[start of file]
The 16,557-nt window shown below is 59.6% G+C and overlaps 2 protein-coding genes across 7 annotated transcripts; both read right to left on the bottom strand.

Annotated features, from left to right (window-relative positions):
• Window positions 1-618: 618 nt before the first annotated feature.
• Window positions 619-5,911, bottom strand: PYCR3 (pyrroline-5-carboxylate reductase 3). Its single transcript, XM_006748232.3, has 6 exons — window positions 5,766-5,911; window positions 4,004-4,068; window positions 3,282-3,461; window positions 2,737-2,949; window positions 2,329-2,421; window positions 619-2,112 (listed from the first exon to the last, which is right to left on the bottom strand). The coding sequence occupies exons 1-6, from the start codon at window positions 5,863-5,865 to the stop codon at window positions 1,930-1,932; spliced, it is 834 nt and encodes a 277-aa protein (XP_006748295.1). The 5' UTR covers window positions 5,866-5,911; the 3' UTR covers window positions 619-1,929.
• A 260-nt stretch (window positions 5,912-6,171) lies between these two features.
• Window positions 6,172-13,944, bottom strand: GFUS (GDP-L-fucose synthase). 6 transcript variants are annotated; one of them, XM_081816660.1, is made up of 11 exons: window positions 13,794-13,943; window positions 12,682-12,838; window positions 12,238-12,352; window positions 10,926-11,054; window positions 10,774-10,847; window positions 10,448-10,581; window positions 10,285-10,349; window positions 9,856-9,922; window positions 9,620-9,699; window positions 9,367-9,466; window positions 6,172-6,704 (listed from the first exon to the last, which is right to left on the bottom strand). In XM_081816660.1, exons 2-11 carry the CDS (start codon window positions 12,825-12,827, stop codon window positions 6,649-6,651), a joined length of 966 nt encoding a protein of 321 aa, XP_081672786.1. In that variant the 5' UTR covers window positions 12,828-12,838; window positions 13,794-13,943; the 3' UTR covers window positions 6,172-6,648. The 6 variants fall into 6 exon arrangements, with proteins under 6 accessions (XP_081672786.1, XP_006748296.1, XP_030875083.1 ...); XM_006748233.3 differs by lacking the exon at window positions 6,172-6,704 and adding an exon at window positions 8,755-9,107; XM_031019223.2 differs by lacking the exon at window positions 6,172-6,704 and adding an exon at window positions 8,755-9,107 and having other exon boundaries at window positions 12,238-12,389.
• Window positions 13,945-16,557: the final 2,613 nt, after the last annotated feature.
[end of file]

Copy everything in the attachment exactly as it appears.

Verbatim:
The 16,557-nt window shown below is 59.6% G+C and overlaps 2 protein-coding genes across 7 annotated transcripts; both read right to left on the bottom strand.

Annotated features, from left to right (window-relative positions):
• Window positions 1-618: 618 nt before the first annotated feature.
• Window positions 619-5,911, bottom strand: PYCR3 (pyrroline-5-carboxylate reductase 3). Its single transcript, XM_006748232.3, has 6 exons — window positions 5,766-5,911; window positions 4,004-4,068; window positions 3,282-3,461; window positions 2,737-2,949; window positions 2,329-2,421; window positions 619-2,112 (listed from the first exon to the last, which is right to left on the bottom strand). The coding sequence occupies exons 1-6, from the start codon at window positions 5,863-5,865 to the stop codon at window positions 1,930-1,932; spliced, it is 834 nt and encodes a 277-aa protein (XP_006748295.1). The 5' UTR covers window positions 5,866-5,911; the 3' UTR covers window positions 619-1,929.
• A 260-nt stretch (window positions 5,912-6,171) lies between these two features.
• Window positions 6,172-13,944, bottom strand: GFUS (GDP-L-fucose synthase). 6 transcript variants are annotated; one of them, XM_081816660.1, is made up of 11 exons: window positions 13,794-13,943; window positions 12,682-12,838; window positions 12,238-12,352; window positions 10,926-11,054; window positions 10,774-10,847; window positions 10,448-10,581; window positions 10,285-10,349; window positions 9,856-9,922; window positions 9,620-9,699; window positions 9,367-9,466; window positions 6,172-6,704 (listed from the first exon to the last, which is right to left on the bottom strand). In XM_081816660.1, exons 2-11 carry the CDS (start codon window positions 12,825-12,827, stop codon window positions 6,649-6,651), a joined length of 966 nt encoding a protein of 321 aa, XP_081672786.1. In that variant the 5' UTR covers window positions 12,828-12,838; window positions 13,794-13,943; the 3' UTR covers window positions 6,172-6,648. The 6 variants fall into 6 exon arrangements, with proteins under 6 accessions (XP_081672786.1, XP_006748296.1, XP_030875083.1 ...); XM_006748233.3 differs by lacking the exon at window positions 6,172-6,704 and adding an exon at window positions 8,755-9,107; XM_031019223.2 differs by lacking the exon at window positions 6,172-6,704 and adding an exon at window positions 8,755-9,107 and having other exon boundaries at window positions 12,238-12,389.
• Window positions 13,945-16,557: the final 2,613 nt, after the last annotated feature.